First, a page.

The best of EcoWatch, right in your inbox. Sign up for our email newsletter!
Philippines Passes Law Requiring Students to Plant 10 Trees Before Graduation
It's no secret that trees work wonders. They trap carbon. They filter the air by trapping particulate matter. In return, they let out clean oxygen for us to breathe. That's why the Filipino congress passed a new law requiring every student to plant 10 trees before they are allowed to graduate from elementary school, high school or college.
House Bill 8728, or the "Graduation Legacy for the Environment Act," is expected to pass the senate for final approval.
"With over 12 million students graduating from elementary and nearly five million students graduating from high school and almost 500,000 graduating from college each year, this initiative, if properly implemented, will ensure that at least 175 million new trees would be planted each year. In the course of one generation, no less than 525 billion can be planted under this initiative," Gary Alejano, one of the bill's principal author's, explained in the bill's explanatory note, as reported by CNN Philippines. "Even with a survival rate of only 10 percent, this would mean an additional 525 million trees would be available for the youth to enjoy, when they assume the mantle of leadership in the future."
To implement the bill, several government agencies will collaborate to establish nurseries, produce and distribute seedlings and provide technical support. The bill also requires an emphasis on indigenous species over imported species, which is key to preserving biodiversity. Indigenous trees also fit the bill's requirement to plant trees appropriate to the climate and topography, according to CNN Philippines.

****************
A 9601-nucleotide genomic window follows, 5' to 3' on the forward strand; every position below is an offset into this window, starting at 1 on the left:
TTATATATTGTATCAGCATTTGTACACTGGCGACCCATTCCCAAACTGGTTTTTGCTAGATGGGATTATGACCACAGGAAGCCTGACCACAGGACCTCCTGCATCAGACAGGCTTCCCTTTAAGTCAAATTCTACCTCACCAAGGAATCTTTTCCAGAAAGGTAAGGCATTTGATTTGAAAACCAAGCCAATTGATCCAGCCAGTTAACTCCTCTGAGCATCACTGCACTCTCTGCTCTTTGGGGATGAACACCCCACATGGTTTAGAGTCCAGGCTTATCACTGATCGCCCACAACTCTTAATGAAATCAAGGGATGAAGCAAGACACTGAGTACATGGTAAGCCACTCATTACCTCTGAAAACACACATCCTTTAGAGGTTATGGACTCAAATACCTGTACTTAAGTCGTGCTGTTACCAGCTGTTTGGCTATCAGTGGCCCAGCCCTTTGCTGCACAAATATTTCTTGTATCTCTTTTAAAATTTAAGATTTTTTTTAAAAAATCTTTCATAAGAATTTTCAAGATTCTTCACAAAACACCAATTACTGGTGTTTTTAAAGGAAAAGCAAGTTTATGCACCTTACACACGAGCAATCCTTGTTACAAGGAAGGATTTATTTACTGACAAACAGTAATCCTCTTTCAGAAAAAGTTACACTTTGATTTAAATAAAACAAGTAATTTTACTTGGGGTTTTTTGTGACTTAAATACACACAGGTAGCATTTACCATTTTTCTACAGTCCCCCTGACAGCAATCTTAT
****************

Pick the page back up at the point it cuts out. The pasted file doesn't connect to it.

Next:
Lest kids plant trees randomly, the bill also lays out where trees are to be planted, emphasizing government-owned land from rainforests to oceanside mangroves to city streets.
The impetus for the bill is not only climate change, but also an attempt to restore Philippines forests, which have fallen prey to massive deforestation. The logging and mining industry have torn up many of the more than 7,000 Filipino islands. Forbes reports that 70 percent of the Philippines was forest at the beginning of the 20th century. By the end of the century, it dropped to just 20 percent. From 1934 to 1988, it is estimated that the Philippines lost over 24 million acres of forest, primarily due to logging. Bare forests increase the risk of floods and landslides, according to the Independent.
The government bill does not solely aim to reap the benefits of increasing forests, which would capture more carbon. It also hopes to plant a seed with its students, which will germinate into increased environmental awareness for future generations and effective ecological initiatives, according to India Today.
- How Is Climate Change Affecting the Philippines? - EcoWatch ›
- 1.5 Million Volunteers Plant 66 Million Trees in 12 Hours, Breaking ... ›
EcoWatch Daily Newsletter
By Malinda Maynor Lowery
Increasingly, Columbus Day is giving people pause.
By Jeff Turrentine
More than 58 million people currently living in the U.S. — 17 percent of the population — are of Latin-American descent. By 2065 that percentage is expected to rise to nearly a quarter. Hardly a monolith, this diverse group includes people with roots in dozens of countries; they or their ancestors might have arrived here at any point between the 1500s and today. They differ culturally, linguistically and politically.
By Tara Lohan
Prigi Arisandi, who founded the environmental group Ecological Observation and Wetlands Conservation, picks through a heap of worn plastic packaging in Mojokerto, Indonesia. Reading the labels, he calls out where the trash originated: the United States, Australia, New Zealand, United Kingdom, Canada. The logos range from Nestlé to Bob's Red Mill, Starbucks to Dunkin Donuts.
The trash of rich nations has become the burden of poorer countries.